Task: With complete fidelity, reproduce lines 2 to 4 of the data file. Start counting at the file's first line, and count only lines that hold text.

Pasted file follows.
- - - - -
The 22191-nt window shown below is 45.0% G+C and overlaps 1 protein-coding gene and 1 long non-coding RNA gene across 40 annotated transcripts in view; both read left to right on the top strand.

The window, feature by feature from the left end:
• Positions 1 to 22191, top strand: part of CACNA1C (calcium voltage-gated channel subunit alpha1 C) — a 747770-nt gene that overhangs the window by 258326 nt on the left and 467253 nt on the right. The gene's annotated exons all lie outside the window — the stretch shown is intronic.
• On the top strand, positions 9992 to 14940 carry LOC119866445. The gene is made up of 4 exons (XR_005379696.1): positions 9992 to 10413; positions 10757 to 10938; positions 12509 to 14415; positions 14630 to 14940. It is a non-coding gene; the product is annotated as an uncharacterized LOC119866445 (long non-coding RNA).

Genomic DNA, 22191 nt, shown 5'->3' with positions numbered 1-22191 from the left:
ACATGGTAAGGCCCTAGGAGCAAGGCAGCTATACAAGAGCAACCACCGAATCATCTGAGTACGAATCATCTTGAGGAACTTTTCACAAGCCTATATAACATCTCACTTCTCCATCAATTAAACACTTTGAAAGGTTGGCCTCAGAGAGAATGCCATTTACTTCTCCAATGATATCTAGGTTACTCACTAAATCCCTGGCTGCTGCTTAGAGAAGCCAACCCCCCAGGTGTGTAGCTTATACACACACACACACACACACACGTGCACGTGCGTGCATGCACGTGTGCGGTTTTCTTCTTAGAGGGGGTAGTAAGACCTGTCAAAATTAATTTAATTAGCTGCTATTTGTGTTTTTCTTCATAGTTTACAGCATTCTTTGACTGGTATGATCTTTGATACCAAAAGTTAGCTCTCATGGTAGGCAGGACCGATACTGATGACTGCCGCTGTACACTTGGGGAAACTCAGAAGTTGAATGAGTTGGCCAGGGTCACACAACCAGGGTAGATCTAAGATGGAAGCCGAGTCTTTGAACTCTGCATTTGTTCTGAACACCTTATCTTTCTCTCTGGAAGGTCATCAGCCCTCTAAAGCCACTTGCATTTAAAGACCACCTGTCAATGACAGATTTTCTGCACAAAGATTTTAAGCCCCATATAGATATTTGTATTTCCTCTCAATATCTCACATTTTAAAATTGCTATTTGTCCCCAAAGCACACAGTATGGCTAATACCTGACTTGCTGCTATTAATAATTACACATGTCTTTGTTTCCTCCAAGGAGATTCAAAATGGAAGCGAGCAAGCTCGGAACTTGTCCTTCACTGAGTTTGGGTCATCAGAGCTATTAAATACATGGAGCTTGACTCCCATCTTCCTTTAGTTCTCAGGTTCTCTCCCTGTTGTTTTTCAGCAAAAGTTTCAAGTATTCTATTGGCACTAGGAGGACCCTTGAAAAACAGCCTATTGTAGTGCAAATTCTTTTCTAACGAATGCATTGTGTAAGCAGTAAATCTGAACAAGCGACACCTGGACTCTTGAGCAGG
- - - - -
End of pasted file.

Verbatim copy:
The window, feature by feature from the left end:
• Positions 1 to 22191, top strand: part of CACNA1C (calcium voltage-gated channel subunit alpha1 C) — a 747770-nt gene that overhangs the window by 258326 nt on the left and 467253 nt on the right. The gene's annotated exons all lie outside the window — the stretch shown is intronic.
• On the top strand, positions 9992 to 14940 carry LOC119866445. The gene is made up of 4 exons (XR_005379696.1): positions 9992 to 10413; positions 10757 to 10938; positions 12509 to 14415; positions 14630 to 14940. It is a non-coding gene; the product is annotated as an uncharacterized LOC119866445 (long non-coding RNA).